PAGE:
Sketches of a Small Town...circa 1940...a memoir

A memoir of growing up in a small Southern town during the Great Depression and World War II by doctor and author Meador (Fascinomas, 2013).
After attending the funeral of John Sherling, one of his two best boyhood friends, Meador realized that the story of his youth in Greenville, Alabama, might be interesting to his descendants, and to general readers. Growing up, he says, he was unaware that some of the people he knew—cross-dressing Juan Carlos, intellectually challenged “Frog,” mother-daughter prostitute team Louise and Pearl, fearless prankster Leon, and his two best friends, Sherling and Charles Chambliss—would be unique characters anywhere, let alone in tiny Greenville, where people were categorized by religion, gas brand preference and men’s-club membership. Some aspects of Greenville life, however, were not at all unique for a Southern town, including the acceptance of racial segregation and the contrast between city and country life. Meador tells the unvarnished truth about his adolescence; he doesn’t try to inflict 21st century sensibilities on his youth, nor does he attempt to prove that his beliefs were significantly different from those of other Alabamians of the time. His younger self’s burgeoning teenage libido also receives extensive attention. At times, however, the book’s remembrances seem emotionally detached, whether due to the passage of years or a deliberate choice. For example, the book mentions the loss of the author’s mother to colon cancer merely as background to other stories, and as the reason he and his father began taking meals at Mrs. Riley’s boardinghouse, when her death was likely a huge, watershed moment in the family’s life. To his credit, however, Meador resists giving in to the nostalgic conceit that life was better when he was young.

A solid, if not emotionally insightful, memoir for fans of stories of the American South, the Great Depression and the homefront of World War II.

Pub Date: June 21, 2014

ISBN: 978-1499174397

Page Count: 188

Publisher: CreateSpace

Review Posted Online: July 29, 2014

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If the authors are serious, this is a silly, distasteful book. If they are not, it’s a brilliant satire.

THE 48 LAWS OF POWER

The authors have created a sort of anti-Book of Virtues in this encyclopedic compendium of the ways and means of power.

Everyone wants power and everyone is in a constant duplicitous game to gain more power at the expense of others, according to Greene, a screenwriter and former editor at Esquire (Elffers, a book packager, designed the volume, with its attractive marginalia). We live today as courtiers once did in royal courts: we must appear civil while attempting to crush all those around us. This power game can be played well or poorly, and in these 48 laws culled from the history and wisdom of the world’s greatest power players are the rules that must be followed to win. These laws boil down to being as ruthless, selfish, manipulative, and deceitful as possible. Each law, however, gets its own chapter: “Conceal Your Intentions,” “Always Say Less Than Necessary,” “Pose as a Friend, Work as a Spy,” and so on. Each chapter is conveniently broken down into sections on what happened to those who transgressed or observed the particular law, the key elements in this law, and ways to defensively reverse this law when it’s used against you. Quotations in the margins amplify the lesson being taught. While compelling in the way an auto accident might be, the book is simply nonsense. Rules often contradict each other. We are told, for instance, to “be conspicuous at all cost,” then told to “behave like others.” More seriously, Greene never really defines “power,” and he merely asserts, rather than offers evidence for, the Hobbesian world of all against all in which he insists we live. The world may be like this at times, but often it isn’t. To ask why this is so would be a far more useful project.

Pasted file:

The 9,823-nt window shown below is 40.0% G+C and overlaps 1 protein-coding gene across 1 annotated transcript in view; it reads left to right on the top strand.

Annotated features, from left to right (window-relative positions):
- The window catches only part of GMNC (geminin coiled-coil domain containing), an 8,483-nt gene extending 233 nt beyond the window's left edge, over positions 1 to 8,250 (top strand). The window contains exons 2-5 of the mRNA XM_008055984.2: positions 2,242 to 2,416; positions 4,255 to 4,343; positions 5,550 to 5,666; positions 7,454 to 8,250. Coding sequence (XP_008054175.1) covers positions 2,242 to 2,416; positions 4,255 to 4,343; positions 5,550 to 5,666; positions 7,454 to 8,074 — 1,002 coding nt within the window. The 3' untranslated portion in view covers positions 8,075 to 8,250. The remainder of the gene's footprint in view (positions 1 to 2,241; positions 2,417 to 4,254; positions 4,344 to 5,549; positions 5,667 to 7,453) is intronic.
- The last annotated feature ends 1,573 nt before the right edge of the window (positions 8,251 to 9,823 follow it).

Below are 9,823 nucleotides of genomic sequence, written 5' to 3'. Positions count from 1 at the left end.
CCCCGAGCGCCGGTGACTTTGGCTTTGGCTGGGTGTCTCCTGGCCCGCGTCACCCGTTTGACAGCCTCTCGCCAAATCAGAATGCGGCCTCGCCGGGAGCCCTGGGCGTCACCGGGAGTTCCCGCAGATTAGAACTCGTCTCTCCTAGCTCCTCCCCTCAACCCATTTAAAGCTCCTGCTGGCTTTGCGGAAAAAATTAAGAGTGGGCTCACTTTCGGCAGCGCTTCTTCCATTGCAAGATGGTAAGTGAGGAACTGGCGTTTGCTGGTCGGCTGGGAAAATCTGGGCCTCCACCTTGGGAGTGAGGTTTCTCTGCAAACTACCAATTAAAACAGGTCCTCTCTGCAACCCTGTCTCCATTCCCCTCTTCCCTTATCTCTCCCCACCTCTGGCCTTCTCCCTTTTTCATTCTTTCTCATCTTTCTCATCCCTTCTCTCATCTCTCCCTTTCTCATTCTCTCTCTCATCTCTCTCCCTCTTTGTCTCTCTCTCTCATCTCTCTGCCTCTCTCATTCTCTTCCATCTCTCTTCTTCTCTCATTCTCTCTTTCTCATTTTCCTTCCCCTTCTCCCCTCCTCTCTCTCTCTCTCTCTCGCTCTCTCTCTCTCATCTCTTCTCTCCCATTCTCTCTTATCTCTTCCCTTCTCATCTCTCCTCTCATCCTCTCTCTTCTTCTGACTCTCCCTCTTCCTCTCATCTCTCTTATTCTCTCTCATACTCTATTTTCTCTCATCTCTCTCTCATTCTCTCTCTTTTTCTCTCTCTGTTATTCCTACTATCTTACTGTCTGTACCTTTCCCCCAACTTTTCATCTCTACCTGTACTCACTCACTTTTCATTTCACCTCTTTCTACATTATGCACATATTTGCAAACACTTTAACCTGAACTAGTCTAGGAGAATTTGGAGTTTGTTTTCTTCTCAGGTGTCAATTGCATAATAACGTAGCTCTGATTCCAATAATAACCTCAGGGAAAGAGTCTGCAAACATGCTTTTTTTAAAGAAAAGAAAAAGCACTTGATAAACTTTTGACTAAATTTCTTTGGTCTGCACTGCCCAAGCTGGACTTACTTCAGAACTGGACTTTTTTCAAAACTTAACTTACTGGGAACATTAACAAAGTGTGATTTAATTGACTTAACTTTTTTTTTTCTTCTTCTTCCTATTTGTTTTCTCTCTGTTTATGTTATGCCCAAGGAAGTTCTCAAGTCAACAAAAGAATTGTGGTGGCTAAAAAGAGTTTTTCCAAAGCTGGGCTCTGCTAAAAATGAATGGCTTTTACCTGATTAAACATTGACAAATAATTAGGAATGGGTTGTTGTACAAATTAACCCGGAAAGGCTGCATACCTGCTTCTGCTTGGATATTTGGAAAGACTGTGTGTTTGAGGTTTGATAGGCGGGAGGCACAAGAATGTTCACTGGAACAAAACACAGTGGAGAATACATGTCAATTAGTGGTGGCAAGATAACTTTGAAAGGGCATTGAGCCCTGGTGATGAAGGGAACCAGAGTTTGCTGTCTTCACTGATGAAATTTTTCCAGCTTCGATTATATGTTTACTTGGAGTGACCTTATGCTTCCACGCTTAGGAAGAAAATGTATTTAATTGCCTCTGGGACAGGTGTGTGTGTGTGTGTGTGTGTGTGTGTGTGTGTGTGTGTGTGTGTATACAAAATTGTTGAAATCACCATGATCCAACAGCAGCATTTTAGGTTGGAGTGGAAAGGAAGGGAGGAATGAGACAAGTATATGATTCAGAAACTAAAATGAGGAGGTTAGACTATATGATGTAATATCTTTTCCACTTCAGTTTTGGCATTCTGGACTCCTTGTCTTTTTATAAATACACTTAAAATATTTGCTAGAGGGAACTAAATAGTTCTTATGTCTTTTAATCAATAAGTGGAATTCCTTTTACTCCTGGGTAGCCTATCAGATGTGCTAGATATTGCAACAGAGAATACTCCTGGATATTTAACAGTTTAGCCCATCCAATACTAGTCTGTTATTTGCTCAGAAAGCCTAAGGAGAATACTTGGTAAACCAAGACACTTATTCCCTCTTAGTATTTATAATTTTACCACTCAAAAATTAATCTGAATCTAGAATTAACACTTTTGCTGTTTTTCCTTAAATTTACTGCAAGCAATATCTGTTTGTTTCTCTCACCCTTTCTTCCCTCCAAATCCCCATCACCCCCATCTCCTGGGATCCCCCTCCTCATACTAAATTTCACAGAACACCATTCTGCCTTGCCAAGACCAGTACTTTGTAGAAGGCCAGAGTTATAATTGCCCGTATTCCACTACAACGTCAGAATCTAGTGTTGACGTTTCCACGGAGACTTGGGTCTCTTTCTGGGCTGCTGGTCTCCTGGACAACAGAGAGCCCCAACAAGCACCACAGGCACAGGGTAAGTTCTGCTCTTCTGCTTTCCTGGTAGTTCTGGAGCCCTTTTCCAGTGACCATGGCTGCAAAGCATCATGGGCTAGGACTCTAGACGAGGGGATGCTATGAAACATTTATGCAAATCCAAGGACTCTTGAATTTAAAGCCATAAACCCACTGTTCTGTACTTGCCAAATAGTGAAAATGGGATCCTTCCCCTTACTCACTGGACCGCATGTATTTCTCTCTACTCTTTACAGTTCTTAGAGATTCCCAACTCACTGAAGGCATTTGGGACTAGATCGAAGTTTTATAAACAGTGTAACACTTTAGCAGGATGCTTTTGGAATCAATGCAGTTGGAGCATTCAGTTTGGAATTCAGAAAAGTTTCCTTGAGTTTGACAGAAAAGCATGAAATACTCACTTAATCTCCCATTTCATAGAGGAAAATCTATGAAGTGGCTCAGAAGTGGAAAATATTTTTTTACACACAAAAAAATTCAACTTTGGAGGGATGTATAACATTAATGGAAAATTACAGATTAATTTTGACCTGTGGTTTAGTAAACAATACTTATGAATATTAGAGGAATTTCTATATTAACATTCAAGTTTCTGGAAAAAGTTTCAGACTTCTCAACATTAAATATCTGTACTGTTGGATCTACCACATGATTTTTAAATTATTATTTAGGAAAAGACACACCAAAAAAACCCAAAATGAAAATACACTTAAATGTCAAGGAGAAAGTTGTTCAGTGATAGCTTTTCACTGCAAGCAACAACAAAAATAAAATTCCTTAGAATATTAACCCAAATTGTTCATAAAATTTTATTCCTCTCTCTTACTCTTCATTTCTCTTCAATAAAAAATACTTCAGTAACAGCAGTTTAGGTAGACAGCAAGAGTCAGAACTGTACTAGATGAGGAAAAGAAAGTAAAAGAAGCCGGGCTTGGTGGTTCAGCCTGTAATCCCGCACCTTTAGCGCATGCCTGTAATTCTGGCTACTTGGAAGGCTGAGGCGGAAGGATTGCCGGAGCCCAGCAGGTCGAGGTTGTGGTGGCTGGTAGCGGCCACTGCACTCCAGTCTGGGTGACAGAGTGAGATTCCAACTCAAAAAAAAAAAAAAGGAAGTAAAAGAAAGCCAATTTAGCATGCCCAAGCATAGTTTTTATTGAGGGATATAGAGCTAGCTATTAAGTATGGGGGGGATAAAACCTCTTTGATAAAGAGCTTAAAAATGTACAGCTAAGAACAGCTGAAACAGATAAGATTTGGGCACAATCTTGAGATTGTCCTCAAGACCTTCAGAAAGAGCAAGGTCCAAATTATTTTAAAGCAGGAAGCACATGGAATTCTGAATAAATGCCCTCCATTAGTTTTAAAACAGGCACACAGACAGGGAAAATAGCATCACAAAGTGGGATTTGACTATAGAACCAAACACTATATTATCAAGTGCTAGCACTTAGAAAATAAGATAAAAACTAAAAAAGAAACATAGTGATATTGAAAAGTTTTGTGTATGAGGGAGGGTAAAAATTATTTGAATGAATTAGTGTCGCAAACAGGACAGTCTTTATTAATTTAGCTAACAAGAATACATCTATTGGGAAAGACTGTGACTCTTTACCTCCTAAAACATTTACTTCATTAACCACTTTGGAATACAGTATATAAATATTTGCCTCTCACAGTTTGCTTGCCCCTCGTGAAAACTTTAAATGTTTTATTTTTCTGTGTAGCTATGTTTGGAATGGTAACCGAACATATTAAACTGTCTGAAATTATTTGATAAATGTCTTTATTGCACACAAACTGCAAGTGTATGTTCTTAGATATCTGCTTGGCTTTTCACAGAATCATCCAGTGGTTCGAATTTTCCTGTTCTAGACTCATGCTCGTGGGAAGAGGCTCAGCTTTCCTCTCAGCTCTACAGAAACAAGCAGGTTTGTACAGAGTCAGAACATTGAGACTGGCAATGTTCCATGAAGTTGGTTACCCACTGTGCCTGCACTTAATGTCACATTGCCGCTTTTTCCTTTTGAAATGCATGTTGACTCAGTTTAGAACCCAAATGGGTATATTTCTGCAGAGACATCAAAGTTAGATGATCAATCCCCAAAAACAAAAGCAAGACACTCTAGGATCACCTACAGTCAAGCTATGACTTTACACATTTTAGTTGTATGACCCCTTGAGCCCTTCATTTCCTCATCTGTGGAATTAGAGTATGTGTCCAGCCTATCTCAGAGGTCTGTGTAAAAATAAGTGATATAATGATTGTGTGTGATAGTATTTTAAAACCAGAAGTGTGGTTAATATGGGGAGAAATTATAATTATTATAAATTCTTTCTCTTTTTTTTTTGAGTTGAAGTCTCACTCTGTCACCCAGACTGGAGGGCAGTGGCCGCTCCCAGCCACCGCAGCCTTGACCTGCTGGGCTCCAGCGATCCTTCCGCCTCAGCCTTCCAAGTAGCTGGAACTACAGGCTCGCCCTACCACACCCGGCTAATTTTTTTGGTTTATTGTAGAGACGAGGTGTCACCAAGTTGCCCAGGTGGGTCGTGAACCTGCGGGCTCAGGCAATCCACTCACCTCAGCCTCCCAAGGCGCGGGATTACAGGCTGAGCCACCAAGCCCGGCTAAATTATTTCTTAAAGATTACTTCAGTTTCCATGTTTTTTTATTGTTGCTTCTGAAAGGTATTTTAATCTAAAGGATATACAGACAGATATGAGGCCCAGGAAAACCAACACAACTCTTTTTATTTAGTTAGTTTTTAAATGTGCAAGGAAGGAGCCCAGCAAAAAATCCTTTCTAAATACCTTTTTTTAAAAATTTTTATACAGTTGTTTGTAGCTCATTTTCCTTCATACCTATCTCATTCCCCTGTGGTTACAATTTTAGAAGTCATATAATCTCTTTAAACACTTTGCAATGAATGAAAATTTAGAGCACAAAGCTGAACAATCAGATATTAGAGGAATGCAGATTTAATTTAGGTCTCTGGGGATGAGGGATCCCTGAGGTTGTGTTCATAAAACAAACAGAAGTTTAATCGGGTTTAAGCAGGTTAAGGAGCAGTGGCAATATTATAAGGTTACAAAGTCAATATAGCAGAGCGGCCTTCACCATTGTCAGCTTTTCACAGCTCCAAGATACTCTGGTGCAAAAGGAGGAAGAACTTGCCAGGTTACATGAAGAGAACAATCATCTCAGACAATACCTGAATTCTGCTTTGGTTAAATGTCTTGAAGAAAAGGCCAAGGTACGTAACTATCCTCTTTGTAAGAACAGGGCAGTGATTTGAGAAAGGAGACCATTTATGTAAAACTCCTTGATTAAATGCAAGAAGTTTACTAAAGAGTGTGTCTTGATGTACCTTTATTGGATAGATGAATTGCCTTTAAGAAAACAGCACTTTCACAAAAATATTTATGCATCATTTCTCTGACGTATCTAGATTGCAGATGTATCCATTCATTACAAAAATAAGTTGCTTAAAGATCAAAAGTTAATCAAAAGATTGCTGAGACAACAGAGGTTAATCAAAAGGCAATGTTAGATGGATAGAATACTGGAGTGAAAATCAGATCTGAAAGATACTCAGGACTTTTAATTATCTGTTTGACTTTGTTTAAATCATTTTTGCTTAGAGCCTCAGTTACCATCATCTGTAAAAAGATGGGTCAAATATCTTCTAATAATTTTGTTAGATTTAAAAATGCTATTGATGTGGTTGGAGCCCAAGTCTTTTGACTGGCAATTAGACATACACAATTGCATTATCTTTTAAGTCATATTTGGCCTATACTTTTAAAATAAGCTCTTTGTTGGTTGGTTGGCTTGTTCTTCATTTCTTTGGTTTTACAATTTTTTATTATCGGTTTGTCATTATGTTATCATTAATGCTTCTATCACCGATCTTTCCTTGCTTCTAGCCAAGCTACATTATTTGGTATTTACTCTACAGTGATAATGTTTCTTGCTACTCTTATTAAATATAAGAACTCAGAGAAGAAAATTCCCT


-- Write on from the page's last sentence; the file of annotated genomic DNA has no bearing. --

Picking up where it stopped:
If the authors are serious, this is a silly, distasteful book. If they are not, it’s a brilliant satire.

Pub Date: Sept. 1, 1998

ISBN: 0-670-88146-5

Page Count: 430

Publisher: Viking

Review Posted Online: May 20, 2010

Kirkus Reviews Issue: July 15, 1998

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The author's youthfulness helps to assure the inevitable comparison with the Anne Frank diary although over and above the...

NIGHT

Elie Wiesel spent his early years in a small Transylvanian town as one of four children. 

He was the only one of the family to survive what Francois Maurois, in his introduction, calls the "human holocaust" of the persecution of the Jews, which began with the restrictions, the singularization of the yellow star, the enclosure within the ghetto, and went on to the mass deportations to the ovens of Auschwitz and Buchenwald. There are unforgettable and horrifying scenes here in this spare and sombre memoir of this experience of the hanging of a child, of his first farewell with his father who leaves him an inheritance of a knife and a spoon, and of his last goodbye at Buchenwald his father's corpse is already cold let alone the long months of survival under unconscionable conditions. 

The author's youthfulness helps to assure the inevitable comparison with the Anne Frank diary although over and above the sphere of suffering shared, and in this case extended to the death march itself, there is no spiritual or emotional legacy here to offset any reader reluctance.

Pub Date: Jan. 16, 2006

ISBN: 0374500010

Page Count: 120

Publisher: Hill & Wang

Review Posted Online: Oct. 7, 2011

Kirkus Reviews Issue: Jan. 15, 2006

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